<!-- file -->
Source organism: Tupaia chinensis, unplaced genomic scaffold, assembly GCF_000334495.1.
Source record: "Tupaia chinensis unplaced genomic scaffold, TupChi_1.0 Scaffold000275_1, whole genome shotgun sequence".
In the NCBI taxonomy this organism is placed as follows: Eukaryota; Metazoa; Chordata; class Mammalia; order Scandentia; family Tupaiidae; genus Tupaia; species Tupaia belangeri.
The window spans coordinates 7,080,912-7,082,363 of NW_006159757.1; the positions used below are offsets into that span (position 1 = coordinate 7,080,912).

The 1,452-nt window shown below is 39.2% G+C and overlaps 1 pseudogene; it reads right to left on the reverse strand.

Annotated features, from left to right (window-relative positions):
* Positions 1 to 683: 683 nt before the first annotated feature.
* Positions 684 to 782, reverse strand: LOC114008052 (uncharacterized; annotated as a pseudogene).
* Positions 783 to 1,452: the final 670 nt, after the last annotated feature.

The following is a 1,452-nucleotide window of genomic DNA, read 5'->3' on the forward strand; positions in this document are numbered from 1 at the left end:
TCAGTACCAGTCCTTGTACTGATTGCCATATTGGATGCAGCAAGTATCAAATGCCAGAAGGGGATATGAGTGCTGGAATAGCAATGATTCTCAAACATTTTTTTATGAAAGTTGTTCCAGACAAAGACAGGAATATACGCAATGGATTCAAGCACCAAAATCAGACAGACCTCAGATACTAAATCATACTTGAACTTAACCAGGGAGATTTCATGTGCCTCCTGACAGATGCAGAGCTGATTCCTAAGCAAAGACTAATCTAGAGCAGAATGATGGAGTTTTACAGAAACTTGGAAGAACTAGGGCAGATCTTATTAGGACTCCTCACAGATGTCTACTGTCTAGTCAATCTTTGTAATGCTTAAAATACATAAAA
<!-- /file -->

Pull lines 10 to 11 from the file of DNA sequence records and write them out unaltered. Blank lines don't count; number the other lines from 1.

The following is a 1,452-nucleotide window of genomic DNA, read 5'->3' on the forward strand; positions in this document are numbered from 1 at the left end:
TCAGTACCAGTCCTTGTACTGATTGCCATATTGGATGCAGCAAGTATCAAATGCCAGAAGGGGATATGAGTGCTGGAATAGCAATGATTCTCAAACATTTTTTTATGAAAGTTGTTCCAGACAAAGACAGGAATATACGCAATGGATTCAAGCACCAAAATCAGACAGACCTCAGATACTAAATCATACTTGAACTTAACCAGGGAGATTTCATGTGCCTCCTGACAGATGCAGAGCTGATTCCTAAGCAAAGACTAATCTAGAGCAGAATGATGGAGTTTTACAGAAACTTGGAAGAACTAGGGCAGATCTTATTAGGACTCCTCACAGATGTCTACTGTCTAGTCAATCTTTGTAATGCTTAAAATACATAAAA